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Spain will reopen to tourists in July

Spain to reopen to tourists in July
Many parts of Spain rely on the tens of millions of tourists who visit each year

Spain will open its borders to international tourists from July, the prime minister has announced.

In a televised speech setting out further details of his country’s lockdown exit plan, Pedro Sanchez said: ‘From now, foreign tourists can plan their holidays in our country.’

He added: ‘Spain needs tourism, and tourism needs safety in both origin and destination. We will guarantee that tourists will not run any risks and they will not bring us any risks.

‘There will be no opposing forces between health and business. Spanish tourism will now have two hallmarks: environmental sustainability and health safety.’

He did not spell out what kind of special measures visitors could expect to navigate but said his government has been drawing up plans to welcome them back for weeks.

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The move makes Spain, which receives more than 80 million visitors a year, the second major European country to announce a resumption of tourism after Italy.

The Italian authorities have said that anyone from the EU and partner European countries such as the UK, Switzerland and Iceland will be able to enter from June 3.

So far no restrictions have been announced on where people can go once they arrive in Italy, although somes types of businesses and attractions are likely to remain shuttered.

epa08290251 A handout picture provided by the Moncloa Press Office shows Spanish Prime Minister Pedro Sanchez during a presser after a meeting on the coronaviurs situation at the Moncloa Palace in Madrid, Spain, 12 March 2020. Sanchez announced a 2,800 million in help to the regional authorities to tackle the coronavirus crisis, after transport, commerce and leisure are nearly paralized not only in Madrid, the main focus of the coronavirus epidemic in Spain, but also in other regions of Spain, such as the Basque Country, La Rioja and Catalonia. The Spanish Health Ministry has confirmed at least 3,000 COVID-19 cases in Spain and 84 dead so far. EPA/Borja Puig de la Bellacasa / HANDOUT HANDOUT EDITORIAL USE ONLY/NO SALES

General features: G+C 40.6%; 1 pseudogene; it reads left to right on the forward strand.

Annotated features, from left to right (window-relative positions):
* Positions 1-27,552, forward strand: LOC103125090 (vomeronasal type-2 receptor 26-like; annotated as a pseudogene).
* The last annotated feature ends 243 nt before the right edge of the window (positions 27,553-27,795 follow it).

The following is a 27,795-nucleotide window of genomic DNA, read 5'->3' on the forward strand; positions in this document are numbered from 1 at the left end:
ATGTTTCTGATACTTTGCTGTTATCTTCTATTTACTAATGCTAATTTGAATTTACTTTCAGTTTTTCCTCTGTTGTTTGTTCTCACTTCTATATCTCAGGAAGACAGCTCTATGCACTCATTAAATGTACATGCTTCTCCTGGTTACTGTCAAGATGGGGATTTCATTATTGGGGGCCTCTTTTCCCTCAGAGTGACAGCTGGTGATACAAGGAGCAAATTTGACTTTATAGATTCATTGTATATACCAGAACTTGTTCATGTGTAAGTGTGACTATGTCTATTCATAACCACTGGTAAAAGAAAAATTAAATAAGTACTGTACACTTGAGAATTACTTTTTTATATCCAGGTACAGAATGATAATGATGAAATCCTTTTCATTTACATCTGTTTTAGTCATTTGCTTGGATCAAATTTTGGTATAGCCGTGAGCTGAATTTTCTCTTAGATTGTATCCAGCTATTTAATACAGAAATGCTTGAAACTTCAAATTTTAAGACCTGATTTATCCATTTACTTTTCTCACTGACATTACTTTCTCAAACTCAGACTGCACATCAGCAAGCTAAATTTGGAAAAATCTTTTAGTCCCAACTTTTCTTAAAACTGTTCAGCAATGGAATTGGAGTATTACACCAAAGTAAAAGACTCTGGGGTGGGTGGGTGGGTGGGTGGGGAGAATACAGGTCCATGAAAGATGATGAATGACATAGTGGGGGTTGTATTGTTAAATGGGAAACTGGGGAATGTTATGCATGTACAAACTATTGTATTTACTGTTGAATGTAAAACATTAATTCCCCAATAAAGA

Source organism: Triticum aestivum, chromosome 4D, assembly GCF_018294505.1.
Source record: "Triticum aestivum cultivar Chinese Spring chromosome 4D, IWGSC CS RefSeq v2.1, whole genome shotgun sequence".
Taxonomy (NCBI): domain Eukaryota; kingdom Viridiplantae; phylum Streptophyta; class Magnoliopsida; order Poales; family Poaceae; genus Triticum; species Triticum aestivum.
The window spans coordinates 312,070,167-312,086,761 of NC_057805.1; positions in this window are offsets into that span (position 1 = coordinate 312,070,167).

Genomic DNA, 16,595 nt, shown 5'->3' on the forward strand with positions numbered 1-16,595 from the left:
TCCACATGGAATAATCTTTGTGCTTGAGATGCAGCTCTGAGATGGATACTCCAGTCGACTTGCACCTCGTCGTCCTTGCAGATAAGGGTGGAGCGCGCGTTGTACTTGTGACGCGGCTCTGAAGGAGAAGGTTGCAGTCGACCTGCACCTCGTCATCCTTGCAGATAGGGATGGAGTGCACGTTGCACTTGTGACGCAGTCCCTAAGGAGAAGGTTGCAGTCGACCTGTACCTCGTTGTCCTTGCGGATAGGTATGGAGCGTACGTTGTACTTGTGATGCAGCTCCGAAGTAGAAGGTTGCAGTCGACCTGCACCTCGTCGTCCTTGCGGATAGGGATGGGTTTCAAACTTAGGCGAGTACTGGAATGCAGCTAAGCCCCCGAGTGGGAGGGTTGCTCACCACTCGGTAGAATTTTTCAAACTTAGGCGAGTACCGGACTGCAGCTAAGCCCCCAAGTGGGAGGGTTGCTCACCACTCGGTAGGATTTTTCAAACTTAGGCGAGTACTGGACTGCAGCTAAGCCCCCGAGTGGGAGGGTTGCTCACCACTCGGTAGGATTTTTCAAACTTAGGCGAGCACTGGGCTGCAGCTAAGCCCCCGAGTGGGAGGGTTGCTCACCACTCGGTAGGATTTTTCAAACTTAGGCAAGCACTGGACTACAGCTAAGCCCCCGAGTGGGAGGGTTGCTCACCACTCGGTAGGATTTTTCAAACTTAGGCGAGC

The move was announced by Pedro Sanchez alongside new financial support for Spaniards affected by the crisis (Picture: EPA)

The measures do not mean Brits can plan a straightforward holiday abroad just yet.

As it stands, from June 8 anyone arriving into the UK will be legally required to self-isolate for 14 days, even if they have only left to take holidays permitted in Italy or Spain.

However, France and the UK have agreed to mutually exempt each other from quarantine requirements, making trips over the channel more viable.

There is expected to be a similar exception for trips between the UK and the Republic of Ireland.

The Foreign Office is still advising against all non-essential travel to other countries, which makes it difficult to secure travel insurance and means airlines are less likely to resume transport.

This advice does not affect travel between Northern Ireland and the Republic of Ireland.

This week The Telegraph revealed plans for a ‘trial holiday’ experiment in the Canary Islands, organised by the UN’s World Tourism Organisation (UNWTO) to test track-and-trace technology and social distancing rules for tourists.



Mr Sanchez also encouraged his own citizens to start planning staycations, and announced the return of Spanish football league games from June 8.

A 10-day period of national mourning for the country’s coronavirus victims, who officially number almost 29,000, begins on Thursday.

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Source: Metro News UK

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